*Virginia Plan: Bicameral legislature, with representation determined either by a state’s population, or by the amount of money a state gives to the central government. Representatives are elected by the people to the lower house, and nominated for the upper house by the state legislatures (and from among these nominees, the lower house would chuse the upper house). This legislature could veto state government actions and use the army to enforced this (which was a very unpopular idea and did not pass). There would also be an executive and a judicial branch. Overall, this is good for big states.
*New Jersey Plan: Unicameral
legislature, elected by state legislatures, and apportioned equally among
the states. Congress have the power to tax, to regulate trade, foreign
and domestic. It creates executive and judicial branches as well.
It meant to keep the state government stronger than the national government,
although it would have the national government be more powerful than under
the articles of Confederation.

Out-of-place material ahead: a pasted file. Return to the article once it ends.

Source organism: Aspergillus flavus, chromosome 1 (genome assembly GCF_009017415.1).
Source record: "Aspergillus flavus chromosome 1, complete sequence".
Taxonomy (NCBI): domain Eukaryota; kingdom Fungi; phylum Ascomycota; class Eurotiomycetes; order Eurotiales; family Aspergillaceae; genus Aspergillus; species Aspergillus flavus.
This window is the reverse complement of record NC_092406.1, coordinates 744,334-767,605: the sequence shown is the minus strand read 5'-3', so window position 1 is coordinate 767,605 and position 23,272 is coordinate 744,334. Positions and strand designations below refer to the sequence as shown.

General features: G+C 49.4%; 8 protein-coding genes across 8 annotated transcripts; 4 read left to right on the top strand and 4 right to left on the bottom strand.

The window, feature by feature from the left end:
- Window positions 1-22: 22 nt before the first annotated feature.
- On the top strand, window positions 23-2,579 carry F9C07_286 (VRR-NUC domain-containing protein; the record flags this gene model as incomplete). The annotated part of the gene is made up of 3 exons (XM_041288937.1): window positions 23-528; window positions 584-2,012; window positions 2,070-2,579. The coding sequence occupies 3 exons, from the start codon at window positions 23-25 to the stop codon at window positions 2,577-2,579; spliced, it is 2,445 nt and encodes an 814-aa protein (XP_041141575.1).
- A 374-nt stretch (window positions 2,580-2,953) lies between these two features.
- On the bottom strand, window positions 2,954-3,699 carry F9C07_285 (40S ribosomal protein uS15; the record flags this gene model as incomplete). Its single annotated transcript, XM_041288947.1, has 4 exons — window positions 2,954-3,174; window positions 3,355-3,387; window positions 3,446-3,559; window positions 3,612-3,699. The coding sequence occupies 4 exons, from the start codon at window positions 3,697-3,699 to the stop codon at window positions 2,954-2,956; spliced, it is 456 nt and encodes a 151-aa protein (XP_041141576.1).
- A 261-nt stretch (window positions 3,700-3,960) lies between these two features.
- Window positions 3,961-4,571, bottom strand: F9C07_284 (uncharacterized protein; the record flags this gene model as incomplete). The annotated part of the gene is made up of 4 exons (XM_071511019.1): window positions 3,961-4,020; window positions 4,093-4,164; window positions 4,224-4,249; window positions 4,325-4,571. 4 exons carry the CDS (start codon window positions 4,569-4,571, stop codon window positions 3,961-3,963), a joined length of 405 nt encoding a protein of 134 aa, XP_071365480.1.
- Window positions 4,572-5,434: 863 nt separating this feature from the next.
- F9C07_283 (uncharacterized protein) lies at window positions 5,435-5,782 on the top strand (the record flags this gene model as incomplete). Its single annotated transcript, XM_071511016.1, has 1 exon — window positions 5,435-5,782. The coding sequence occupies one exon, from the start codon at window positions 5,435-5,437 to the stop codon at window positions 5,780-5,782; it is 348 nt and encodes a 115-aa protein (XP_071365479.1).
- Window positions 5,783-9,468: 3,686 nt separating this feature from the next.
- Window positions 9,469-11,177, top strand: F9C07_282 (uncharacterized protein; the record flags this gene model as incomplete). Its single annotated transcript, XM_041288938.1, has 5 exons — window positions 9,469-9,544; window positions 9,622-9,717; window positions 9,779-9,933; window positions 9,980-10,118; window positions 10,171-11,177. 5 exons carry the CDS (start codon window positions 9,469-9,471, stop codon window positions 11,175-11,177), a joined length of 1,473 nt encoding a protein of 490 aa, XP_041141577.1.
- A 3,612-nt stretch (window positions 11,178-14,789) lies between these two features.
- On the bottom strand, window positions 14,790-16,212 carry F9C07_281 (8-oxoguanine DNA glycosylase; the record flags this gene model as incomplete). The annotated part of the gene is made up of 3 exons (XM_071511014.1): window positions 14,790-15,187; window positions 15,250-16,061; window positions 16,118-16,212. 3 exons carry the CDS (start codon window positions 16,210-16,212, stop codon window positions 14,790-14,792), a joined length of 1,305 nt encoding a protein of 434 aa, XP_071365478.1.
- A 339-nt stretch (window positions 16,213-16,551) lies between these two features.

*With these conflicting ideas, there have to be some compromises. Happily, some were reached.
*The Great Compromise was introduced by delegates from Connecticut (Roger Sherman and Oliver Ellsworth). It created a Senate, elected by the state legislatures and having equal representatives for all the states, and a House of Representatives with representatives chosen by popular votes and based on states’ populations. This made both large and small states happy.
*Since population mattered for representation and for tax purposes, there was a question of whether slaves counted for population. Southerners wanted them to count for representation and not for taxation; northerners wanted the reverse. Finally, the Convention creates the Three-Fifths Compromise. Slaves will count as 3/5 of a person for taxation and representational purposes. Of course, they cannot vote, although in a few states, free blacks can. In truth, though, not all white men can vote, thanks to property qualifications.
*Many people were not satisfied with this system. Slavery still existed, and the slave trade was protected by the Constitution until at least 1808. There is no bill of rights, guaranteeing freedom of speech, of religion, from search and seizure, of trial by jury, of the right to own weapons, because the people want to be able to protect themselves against the government if it turns bad. It is believed that private ownership of weapons is the basic guarantee of liberty, and that trial by a jury of peers is one of the most ancient rights of Englishmen and therefore of Americans. Finally, some people are afraid of the Elastic Clause, as it is sometimes called, which gives the Congress the power to make ‘all laws which shall be necessary and proper’ to carry out all the powers granted them. People feared this could let Congress do ANYTHING.